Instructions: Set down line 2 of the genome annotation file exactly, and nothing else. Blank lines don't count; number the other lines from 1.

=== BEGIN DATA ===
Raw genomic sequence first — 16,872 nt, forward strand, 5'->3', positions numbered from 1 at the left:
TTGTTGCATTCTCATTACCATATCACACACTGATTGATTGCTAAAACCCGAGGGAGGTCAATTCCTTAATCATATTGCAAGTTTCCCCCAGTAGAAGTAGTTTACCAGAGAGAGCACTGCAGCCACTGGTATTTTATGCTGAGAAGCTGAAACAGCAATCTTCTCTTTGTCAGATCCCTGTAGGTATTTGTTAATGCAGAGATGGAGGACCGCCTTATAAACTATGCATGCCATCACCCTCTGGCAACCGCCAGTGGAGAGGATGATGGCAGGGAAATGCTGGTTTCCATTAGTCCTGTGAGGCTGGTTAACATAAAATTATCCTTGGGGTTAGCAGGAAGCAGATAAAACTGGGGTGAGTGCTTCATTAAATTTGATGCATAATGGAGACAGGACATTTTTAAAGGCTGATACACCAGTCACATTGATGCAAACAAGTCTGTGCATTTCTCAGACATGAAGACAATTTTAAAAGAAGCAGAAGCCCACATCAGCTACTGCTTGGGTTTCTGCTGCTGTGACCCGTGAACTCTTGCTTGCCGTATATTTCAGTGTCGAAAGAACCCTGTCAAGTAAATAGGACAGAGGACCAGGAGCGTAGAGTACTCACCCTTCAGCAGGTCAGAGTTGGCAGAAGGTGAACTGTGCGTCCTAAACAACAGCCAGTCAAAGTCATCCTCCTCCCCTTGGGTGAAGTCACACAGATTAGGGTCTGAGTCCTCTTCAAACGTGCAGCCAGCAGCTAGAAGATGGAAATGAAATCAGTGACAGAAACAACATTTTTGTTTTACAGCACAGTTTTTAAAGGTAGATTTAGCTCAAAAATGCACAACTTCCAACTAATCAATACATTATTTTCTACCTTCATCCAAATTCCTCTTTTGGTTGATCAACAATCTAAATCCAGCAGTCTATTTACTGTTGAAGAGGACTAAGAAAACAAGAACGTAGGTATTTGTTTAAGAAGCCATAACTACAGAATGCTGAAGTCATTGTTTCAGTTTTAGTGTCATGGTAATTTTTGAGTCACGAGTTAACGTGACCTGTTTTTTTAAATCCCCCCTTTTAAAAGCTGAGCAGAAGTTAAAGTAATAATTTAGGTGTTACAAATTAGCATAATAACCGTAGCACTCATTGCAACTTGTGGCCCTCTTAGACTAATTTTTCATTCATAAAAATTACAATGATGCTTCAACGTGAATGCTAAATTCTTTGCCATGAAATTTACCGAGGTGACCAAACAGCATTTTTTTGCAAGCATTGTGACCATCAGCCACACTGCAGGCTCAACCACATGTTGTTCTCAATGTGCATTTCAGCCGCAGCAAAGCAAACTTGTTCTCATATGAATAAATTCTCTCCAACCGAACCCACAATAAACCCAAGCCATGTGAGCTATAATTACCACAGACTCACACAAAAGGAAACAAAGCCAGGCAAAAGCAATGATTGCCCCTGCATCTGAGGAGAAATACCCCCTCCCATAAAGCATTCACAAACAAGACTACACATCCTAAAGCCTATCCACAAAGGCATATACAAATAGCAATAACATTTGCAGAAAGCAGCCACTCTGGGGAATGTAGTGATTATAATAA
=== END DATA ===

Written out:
TTGTTGCATTCTCATTACCATATCACACACTGATTGATTGCTAAAACCCGAGGGAGGTCAATTCCTTAATCATATTGCAAGTTTCCCCCAGTAGAAGTAGTTTACCAGAGAGAGCACTGCAGCCACTGGTATTTTATGCTGAGAAGCTGAAACAGCAATCTTCTCTTTGTCAGATCCCTGTAGGTATTTGTTAATGCAGAGATGGAGGACCGCCTTATAAACTATGCATGCCATCACCCTCTGGCAACCGCCAGTGGAGAGGATGATGGCAGGGAAATGCTGGTTTCCATTAGTCCTGTGAGGCTGGTTAACATAAAATTATCCTTGGGGTTAGCAGGAAGCAGATAAAACTGGGGTGAGTGCTTCATTAAATTTGATGCATAATGGAGACAGGACATTTTTAAAGGCTGATACACCAGTCACATTGATGCAAACAAGTCTGTGCATTTCTCAGACATGAAGACAATTTTAAAAGAAGCAGAAGCCCACATCAGCTACTGCTTGGGTTTCTGCTGCTGTGACCCGTGAACTCTTGCTTGCCGTATATTTCAGTGTCGAAAGAACCCTGTCAAGTAAATAGGACAGAGGACCAGGAGCGTAGAGTACTCACCCTTCAGCAGGTCAGAGTTGGCAGAAGGTGAACTGTGCGTCCTAAACAACAGCCAGTCAAAGTCATCCTCCTCCCCTTGGGTGAAGTCACACAGATTAGGGTCTGAGTCCTCTTCAAACGTGCAGCCAGCAGCTAGAAGATGGAAATGAAATCAGTGACAGAAACAACATTTTTGTTTTACAGCACAGTTTTTAAAGGTAGATTTAGCTCAAAAATGCACAACTTCCAACTAATCAATACATTATTTTCTACCTTCATCCAAATTCCTCTTTTGGTTGATCAACAATCTAAATCCAGCAGTCTATTTACTGTTGAAGAGGACTAAGAAAACAAGAACGTAGGTATTTGTTTAAGAAGCCATAACTACAGAATGCTGAAGTCATTGTTTCAGTTTTAGTGTCATGGTAATTTTTGAGTCACGAGTTAACGTGACCTGTTTTTTTAAATCCCCCCTTTTAAAAGCTGAGCAGAAGTTAAAGTAATAATTTAGGTGTTACAAATTAGCATAATAACCGTAGCACTCATTGCAACTTGTGGCCCTCTTAGACTAATTTTTCATTCATAAAAATTACAATGATGCTTCAACGTGAATGCTAAATTCTTTGCCATGAAATTTACCGAGGTGACCAAACAGCATTTTTTTGCAAGCATTGTGACCATCAGCCACACTGCAGGCTCAACCACATGTTGTTCTCAATGTGCATTTCAGCCGCAGCAAAGCAAACTTGTTCTCATATGAATAAATTCTCTCCAACCGAACCCACAATAAACCCAAGCCATGTGAGCTATAATTACCACAGACTCACACAAAAGGAAACAAAGCCAGGCAAAAGCAATGATTGCCCCTGCATCTGAGGAGAAATACCCCCTCCCATAAAGCATTCACAAACAAGACTACACATCCTAAAGCCTATCCACAAAGGCATATACAAATAGCAATAACATTTGCAGAAAGCAGCCACTCTGGGGAATGTAGTGATTATAATAA